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Rabin Rules out Meeting with Lebanese Christian Representatives

Premier Yitzhak Rabin has ruled out a meeting with the representatives of Christian villages in southern Lebanon because Israel’s policy is not to intervene in the internal affairs of its neighbors. Speaking during a debate yesterday in the Knesset, Rabin confirmed reports that the Lebanese had sought a meeting with him and that he had refused.

He said, however, that Israel was keeping a close watch on political and military developments in Lebanon and would continue to extend humanitarian aid to any Lebanese who requested it, whether Christian or Moslem.

Sources here reported yesterday that an Israeli Maronite Christian had made it known that Lebanese villagers in the border region wanted to meet with Rabin to discuss current problems. They said that Rabin declined and would not delegate one of his aides to meet with the villagers

BITTER KNESSET POLEMICS

Most of Rabin’s Knesset speech was devoted to countering a Likud no-confidence motion. The Knesset eventually struck the motion from the agenda but the polemics were bitter and were viewed as the opening shots in the campaign for next year’s elections.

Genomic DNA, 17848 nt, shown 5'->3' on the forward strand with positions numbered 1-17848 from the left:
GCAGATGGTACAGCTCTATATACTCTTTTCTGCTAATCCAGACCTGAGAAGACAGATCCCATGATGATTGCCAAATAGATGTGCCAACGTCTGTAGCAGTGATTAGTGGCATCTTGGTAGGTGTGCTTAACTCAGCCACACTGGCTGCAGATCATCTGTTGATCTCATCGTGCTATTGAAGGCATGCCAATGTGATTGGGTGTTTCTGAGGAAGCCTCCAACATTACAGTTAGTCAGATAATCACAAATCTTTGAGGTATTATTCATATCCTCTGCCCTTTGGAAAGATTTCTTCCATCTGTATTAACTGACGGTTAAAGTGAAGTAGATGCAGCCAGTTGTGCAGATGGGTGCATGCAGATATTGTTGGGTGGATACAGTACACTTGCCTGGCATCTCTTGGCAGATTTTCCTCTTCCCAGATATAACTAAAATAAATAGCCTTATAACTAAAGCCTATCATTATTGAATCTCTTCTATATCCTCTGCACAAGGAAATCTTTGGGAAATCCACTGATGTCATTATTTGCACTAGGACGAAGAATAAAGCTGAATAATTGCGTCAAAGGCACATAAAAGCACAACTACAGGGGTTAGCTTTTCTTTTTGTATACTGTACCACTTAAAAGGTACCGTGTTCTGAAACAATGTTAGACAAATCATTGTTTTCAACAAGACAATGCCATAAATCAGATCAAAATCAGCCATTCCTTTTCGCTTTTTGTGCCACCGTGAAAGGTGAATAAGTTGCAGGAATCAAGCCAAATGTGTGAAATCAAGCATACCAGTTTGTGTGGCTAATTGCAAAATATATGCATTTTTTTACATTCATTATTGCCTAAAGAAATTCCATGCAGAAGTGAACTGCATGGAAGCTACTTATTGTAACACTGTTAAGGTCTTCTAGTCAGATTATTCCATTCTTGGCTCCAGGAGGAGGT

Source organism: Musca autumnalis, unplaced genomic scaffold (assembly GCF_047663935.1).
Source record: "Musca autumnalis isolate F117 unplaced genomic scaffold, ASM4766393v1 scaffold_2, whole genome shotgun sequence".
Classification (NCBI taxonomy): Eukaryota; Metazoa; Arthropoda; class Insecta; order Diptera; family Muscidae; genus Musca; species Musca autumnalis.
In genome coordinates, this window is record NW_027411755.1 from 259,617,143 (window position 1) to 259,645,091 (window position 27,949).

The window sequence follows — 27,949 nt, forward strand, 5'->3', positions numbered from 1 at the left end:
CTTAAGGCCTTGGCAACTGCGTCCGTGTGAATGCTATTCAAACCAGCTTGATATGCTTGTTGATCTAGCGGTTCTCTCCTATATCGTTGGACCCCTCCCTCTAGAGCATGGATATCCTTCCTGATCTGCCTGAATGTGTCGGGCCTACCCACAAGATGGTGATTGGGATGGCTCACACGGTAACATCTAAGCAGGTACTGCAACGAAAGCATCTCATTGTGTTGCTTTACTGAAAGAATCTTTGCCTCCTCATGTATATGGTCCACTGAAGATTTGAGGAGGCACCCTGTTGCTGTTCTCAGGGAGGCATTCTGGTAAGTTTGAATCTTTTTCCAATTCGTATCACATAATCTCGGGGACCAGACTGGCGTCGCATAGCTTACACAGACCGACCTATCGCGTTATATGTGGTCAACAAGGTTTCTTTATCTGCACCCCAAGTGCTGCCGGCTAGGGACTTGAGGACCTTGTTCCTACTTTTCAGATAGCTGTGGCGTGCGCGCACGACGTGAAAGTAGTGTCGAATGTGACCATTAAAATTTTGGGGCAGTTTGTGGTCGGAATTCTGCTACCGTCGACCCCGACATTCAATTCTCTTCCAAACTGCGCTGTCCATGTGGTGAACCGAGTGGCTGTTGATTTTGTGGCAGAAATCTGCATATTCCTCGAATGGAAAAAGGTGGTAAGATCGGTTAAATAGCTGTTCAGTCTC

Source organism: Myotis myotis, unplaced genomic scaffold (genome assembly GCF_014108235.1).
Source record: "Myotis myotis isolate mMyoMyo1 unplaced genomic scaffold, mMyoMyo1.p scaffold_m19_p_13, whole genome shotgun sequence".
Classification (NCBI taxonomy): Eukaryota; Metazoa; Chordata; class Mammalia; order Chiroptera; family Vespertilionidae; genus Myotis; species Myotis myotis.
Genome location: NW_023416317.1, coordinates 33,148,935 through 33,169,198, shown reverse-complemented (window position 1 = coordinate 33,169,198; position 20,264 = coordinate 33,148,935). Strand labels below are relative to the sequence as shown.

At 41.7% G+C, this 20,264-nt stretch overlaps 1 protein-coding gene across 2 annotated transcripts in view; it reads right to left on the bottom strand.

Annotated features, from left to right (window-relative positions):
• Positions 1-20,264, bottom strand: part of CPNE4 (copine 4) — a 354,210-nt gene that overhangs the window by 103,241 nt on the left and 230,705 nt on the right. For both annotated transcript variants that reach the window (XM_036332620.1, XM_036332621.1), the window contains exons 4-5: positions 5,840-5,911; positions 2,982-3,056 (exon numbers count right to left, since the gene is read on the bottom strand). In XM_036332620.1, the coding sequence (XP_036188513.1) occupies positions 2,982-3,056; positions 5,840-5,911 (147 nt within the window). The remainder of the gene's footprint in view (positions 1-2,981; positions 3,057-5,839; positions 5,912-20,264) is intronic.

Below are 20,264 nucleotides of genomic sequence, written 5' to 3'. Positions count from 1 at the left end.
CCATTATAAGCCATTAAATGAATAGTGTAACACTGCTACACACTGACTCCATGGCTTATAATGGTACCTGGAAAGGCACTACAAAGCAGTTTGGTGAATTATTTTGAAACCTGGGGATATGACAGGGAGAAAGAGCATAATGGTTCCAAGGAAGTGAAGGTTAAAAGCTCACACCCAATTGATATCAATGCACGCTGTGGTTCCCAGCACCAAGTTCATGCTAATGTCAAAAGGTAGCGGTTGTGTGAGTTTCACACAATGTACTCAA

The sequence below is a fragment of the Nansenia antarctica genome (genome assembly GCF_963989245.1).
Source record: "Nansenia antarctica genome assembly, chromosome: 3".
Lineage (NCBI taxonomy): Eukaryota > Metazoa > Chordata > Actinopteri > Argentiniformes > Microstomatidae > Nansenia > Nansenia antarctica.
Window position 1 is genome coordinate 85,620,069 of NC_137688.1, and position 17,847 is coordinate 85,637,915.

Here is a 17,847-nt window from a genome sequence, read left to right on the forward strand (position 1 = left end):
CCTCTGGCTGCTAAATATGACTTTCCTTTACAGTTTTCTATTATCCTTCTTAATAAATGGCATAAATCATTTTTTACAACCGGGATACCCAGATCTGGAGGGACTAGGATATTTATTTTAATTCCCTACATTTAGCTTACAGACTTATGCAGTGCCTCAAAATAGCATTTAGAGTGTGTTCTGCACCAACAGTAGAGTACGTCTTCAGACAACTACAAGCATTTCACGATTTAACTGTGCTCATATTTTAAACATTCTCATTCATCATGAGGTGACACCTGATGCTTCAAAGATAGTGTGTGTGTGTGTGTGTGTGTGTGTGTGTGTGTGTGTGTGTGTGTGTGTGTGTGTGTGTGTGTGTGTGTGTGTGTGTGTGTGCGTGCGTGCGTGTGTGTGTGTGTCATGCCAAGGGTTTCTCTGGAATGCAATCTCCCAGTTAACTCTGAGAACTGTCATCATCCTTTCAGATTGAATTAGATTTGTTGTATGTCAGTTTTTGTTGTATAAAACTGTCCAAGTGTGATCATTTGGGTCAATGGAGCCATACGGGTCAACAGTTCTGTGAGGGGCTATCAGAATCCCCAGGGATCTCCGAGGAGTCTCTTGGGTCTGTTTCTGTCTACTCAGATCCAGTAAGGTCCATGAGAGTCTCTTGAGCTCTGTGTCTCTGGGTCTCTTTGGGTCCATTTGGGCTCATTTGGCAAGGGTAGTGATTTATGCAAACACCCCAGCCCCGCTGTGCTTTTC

Likud MK Simha Ehrlich attacked the Rabin government for procrastination and an inability to make decisions. “It is impossible to count all the decisions that have not been implemented,” Ehrlich said.

He listed among the government’s “failures” the appointment of Asher Yadlin to be Governor of the Bank of Israel which had to be rescinded after Yadlin’s arrest last week on bribery charges; the personal rivalries between Rabin and Defense Minister Shimon Peres; and Foreign Minister Yigal Allon’s recent article in Foreign Affairs Quarterly outlining the territorial basis for a peace settlement with the Arabs. Ehrlich also accused the government of adopting an inflated economic program to “bribe” the voters in next year’s elections.

Rabin said he did not under-estimate Likud’s ability to fill the role of opposition party because Likud would be filling that role for a long time “even if it sees castles in the air.” To which Meir Payil, of the leftist Moked faction, replied: “With your kind of castles Likud may get there yet.”

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